Another of the early pioneering streamliners that is sometimes overlooked was the Illinois Central's Green Diamond, a train that has many characteristics similar to the Union Pacific's first streamliner, the M-10000. This may not be merely coincidence considering that the Diamond was built by the same company as the M-10000 and at the time UP had a controlling interest in the IC. In any event, the Diamond
ushered Illinois Central into the streamliner era and the railroad
quickly embraced the new concept spawning an entire fleet of such trains
that became some of the most popular in the country with names like Panama Limited and City of Miami. The Diamond
was one of the last of its kind when constructed and it remained part
of the IC's early fleet for many years into newer, more technologically
advanced, and non-articulated cars and locomotives bumped it from service permanently in 1950.
Whether the Illinois Central entered the streamliner era on its own
accord after seeing the sleek new entries introduced by UP and Chicago,
Burlington & Quincy (the Pioneer Zephyr) or through direct
oversight by Union Pacific is unknown. Whatever the case, soon after
those two trains were introduced to the public in early 1934 the IC set
after its own streamliner. Just as UP had contacted Pullman-Standard
about the construction of its train, IC did the same and as mentioned
above the two designs were remarkably similar. The Green Diamond was a five car, articulated trainset whose power-car featured a large, bulbous grilled nose and crew cab located on top in a turret-like fashion.
The consist included a mail-baggage car, reclining seat coach, coach-buffet, and a diner-lounge. The train was fully air-conditioned and while the interior design was subtle included classic Art Deco of the period. Some of the most noticeable differences from UP's streamliner included the Diamond's Cor-Ten steel construction as opposed to aluminum and a standard diesel engine for power, built by Electro-Motive that offered 1,200 horsepower (the M-10000 featured a Winton Engine gasoline engine). The train's exterior was clad in a striking two-tone green livery (listed as a Cypress Green below the windows and a Cedar Green above) offset with an aluminum trim that really stood out against the dark paint.
The IC's Diamond is seen here under the train shed at the Milwaukee Road's depot in Milwaukee, Wisconsin on April 24, 1936 with plenty of spectators looking over the sleek streamliner.
The name Green Diamond had a great significance to the company as
it was the Illinois Central's longtime logo. The train debuted to the
public in March, 1936 and received incredible fanfare just as the UP's
and Burlington's streamliners two years earlier. For the next two
months between April and May the IC had the train go on a publicity tour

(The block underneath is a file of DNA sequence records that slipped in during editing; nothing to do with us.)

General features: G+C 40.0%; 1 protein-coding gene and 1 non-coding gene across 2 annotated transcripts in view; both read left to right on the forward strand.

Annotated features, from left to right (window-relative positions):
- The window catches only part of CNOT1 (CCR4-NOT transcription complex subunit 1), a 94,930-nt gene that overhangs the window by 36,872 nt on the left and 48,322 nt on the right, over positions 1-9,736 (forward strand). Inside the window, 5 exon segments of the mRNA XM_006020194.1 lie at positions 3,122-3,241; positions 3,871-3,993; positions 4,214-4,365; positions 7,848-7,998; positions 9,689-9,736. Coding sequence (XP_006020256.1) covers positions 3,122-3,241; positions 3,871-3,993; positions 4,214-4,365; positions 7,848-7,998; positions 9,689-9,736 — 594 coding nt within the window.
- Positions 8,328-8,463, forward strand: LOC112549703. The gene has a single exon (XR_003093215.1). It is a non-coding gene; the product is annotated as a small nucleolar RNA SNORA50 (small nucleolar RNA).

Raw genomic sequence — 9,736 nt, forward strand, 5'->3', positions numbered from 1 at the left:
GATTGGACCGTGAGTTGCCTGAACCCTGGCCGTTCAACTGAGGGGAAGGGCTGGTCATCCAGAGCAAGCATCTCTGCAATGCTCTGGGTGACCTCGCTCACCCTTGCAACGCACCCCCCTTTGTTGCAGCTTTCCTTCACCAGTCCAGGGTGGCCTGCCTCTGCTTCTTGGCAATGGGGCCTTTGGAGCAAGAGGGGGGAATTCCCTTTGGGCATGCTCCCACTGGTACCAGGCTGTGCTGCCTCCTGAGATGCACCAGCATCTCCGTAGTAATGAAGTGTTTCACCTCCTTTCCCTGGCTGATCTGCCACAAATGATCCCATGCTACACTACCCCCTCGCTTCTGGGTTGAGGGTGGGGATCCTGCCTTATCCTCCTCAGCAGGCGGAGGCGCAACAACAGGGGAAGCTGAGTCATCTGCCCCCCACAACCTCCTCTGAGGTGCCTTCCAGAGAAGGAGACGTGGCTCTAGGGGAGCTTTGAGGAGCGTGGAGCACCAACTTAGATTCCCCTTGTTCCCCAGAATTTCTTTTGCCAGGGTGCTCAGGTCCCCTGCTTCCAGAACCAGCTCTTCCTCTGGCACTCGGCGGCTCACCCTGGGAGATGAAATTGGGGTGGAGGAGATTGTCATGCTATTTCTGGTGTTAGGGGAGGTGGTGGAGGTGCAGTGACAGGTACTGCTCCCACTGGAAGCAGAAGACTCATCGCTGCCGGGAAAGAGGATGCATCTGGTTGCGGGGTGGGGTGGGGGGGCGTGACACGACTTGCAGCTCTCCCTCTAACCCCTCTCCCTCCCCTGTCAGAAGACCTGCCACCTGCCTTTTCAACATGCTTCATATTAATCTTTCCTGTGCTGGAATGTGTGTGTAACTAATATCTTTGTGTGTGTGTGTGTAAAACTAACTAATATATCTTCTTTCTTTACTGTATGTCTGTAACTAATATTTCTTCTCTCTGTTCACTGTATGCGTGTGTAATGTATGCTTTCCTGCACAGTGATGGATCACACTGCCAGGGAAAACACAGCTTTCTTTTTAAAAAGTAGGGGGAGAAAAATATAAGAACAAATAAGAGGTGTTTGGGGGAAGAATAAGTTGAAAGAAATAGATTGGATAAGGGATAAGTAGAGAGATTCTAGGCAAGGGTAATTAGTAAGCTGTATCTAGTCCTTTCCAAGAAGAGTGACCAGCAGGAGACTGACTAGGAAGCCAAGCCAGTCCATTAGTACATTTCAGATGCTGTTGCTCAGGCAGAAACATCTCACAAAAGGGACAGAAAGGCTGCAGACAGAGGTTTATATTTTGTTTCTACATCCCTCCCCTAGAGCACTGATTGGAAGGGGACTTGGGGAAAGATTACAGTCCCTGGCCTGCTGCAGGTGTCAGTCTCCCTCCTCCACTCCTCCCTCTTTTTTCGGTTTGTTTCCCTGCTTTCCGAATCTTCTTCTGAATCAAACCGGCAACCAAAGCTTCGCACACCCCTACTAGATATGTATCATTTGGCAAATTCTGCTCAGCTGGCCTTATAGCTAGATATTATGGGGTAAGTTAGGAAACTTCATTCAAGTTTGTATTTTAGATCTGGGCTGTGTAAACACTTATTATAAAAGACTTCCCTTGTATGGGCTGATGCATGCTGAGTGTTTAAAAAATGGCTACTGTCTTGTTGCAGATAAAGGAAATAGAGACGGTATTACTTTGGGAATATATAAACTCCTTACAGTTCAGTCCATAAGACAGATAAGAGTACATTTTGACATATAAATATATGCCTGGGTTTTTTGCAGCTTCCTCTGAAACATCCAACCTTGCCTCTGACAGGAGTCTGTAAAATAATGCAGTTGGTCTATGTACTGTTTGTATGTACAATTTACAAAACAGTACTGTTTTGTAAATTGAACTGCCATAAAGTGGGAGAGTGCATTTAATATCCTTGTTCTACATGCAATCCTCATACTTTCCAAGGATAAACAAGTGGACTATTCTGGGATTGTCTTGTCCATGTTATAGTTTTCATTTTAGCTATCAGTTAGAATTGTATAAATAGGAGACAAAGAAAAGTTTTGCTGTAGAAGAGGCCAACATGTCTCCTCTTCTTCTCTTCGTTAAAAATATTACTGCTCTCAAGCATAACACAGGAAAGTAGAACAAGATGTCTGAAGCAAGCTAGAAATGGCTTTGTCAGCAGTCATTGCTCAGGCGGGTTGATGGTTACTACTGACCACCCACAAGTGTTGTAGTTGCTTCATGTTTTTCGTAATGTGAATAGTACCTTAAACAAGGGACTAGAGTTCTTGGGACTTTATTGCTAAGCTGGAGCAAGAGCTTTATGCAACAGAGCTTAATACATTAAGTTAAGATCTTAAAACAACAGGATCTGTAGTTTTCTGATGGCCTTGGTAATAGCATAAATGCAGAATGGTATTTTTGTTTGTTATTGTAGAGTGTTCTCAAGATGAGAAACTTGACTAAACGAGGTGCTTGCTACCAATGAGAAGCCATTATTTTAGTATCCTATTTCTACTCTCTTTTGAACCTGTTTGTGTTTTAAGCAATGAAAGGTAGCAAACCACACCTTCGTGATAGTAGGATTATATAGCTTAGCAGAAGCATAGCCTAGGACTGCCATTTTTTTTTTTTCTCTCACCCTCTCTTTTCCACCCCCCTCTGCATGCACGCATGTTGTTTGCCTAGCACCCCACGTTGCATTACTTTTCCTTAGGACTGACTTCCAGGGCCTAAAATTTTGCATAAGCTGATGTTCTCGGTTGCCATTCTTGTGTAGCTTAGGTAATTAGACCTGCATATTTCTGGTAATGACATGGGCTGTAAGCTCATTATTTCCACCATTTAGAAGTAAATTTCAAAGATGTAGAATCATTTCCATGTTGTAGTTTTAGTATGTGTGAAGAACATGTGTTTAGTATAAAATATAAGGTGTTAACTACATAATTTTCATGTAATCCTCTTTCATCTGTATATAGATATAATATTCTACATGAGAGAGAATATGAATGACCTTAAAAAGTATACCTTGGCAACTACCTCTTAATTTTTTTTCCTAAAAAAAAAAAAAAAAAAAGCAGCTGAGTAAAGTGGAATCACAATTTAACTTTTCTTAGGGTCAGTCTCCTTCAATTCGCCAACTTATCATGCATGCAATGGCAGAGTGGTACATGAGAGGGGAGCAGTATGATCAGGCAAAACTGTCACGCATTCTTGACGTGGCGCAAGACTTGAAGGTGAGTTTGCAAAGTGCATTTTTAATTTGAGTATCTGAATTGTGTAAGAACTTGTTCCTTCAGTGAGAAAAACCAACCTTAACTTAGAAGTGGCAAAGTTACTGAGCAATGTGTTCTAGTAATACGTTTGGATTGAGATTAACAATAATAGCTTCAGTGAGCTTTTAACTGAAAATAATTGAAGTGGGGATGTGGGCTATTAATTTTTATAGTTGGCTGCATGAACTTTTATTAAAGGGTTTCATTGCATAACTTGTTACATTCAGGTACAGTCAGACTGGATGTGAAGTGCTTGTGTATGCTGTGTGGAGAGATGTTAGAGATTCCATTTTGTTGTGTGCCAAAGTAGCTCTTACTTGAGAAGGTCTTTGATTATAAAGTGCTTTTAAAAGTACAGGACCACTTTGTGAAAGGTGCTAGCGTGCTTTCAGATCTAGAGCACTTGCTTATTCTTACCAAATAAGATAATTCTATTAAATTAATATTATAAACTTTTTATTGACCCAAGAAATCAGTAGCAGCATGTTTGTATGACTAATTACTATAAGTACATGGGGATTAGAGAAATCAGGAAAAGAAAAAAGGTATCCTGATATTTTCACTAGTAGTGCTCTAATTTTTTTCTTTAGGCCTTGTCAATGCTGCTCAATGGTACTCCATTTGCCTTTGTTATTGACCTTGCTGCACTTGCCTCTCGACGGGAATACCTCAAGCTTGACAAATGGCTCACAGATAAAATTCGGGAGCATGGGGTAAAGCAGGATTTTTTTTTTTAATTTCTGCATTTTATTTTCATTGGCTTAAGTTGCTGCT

around its system between the Midwest and Southeast covering 7,000
miles in the process and visiting such towns as Detroit, San Antonio,
Oklahoma City, and Milwaukee. After this was completed the train
officially debuted on May 17, 1936 departing Chicago's beautiful Central
Station at 5 P.M. and arrived at St. Louis Union Station nearly five
hours later at 9:55 P.M. Total distance between the two cities was
around 294 miles.
The Illinois Central was also quick to tout this fast schedule with its
most famous advertisement stating, "Enjoy the fastest service ever
offered and the supreme luxury of America's smoothest riding train.
Air-conditioned...radio in every car...Stewardess...Delicious inexpensive meals as low as; breakfast
25 cents, lunch 35 cents, and dinner 40 cents." For the next 10 years
few changes were made to the train as it continued to see relatively
high ridership, particularly during the conflict of World War II. The
first significant changes came in September, 1946 when the Diamond lost its flagship status on the Illinois Central as newer streamliners were introduced like the City of Miami and the Panama Limited.
Part of the Diamond's
fast decline was simply its make up; as a fully articulated trainset
none of the equipment could easily be interchanged, swapped with other
runs, or even used in through service on other railroads. In early 1947
the trainset was sent to the IC's Paducah Shops for a major overhaul,
part of which was a reconfiguration of the articulation so that the
equipment could be interchanged and powered by regular diesel
locomotives. In April the work
was complete and while the train, now powered by an EMD E7, still
carried its two-tone livery it was no longer officially recognized as
the Green Diamond. For a bit more reading about the Diamond please click here.
Additionally, its old routing was changed as it now served Jackson, Mississippi, and New Orleans, Louisiana being renamed as the Miss-Lou. The trainset was officially retired in early August, 1950. However, the Diamond
continued to serve the Chicago-St. Louis corridor with traditional
equipment and the IC's classic orange and chocolate brown passenger
livery until May 19, 1968. The next day it was renamed the Governor's Special and truncated to Springfield, Illinois. By then, intercity passenger service across the country was in rapid decline. Within three years most privately run such operations would be handed over to Amtrak. Today, IC's former City of New Orleans survives as part of the national carrier's network.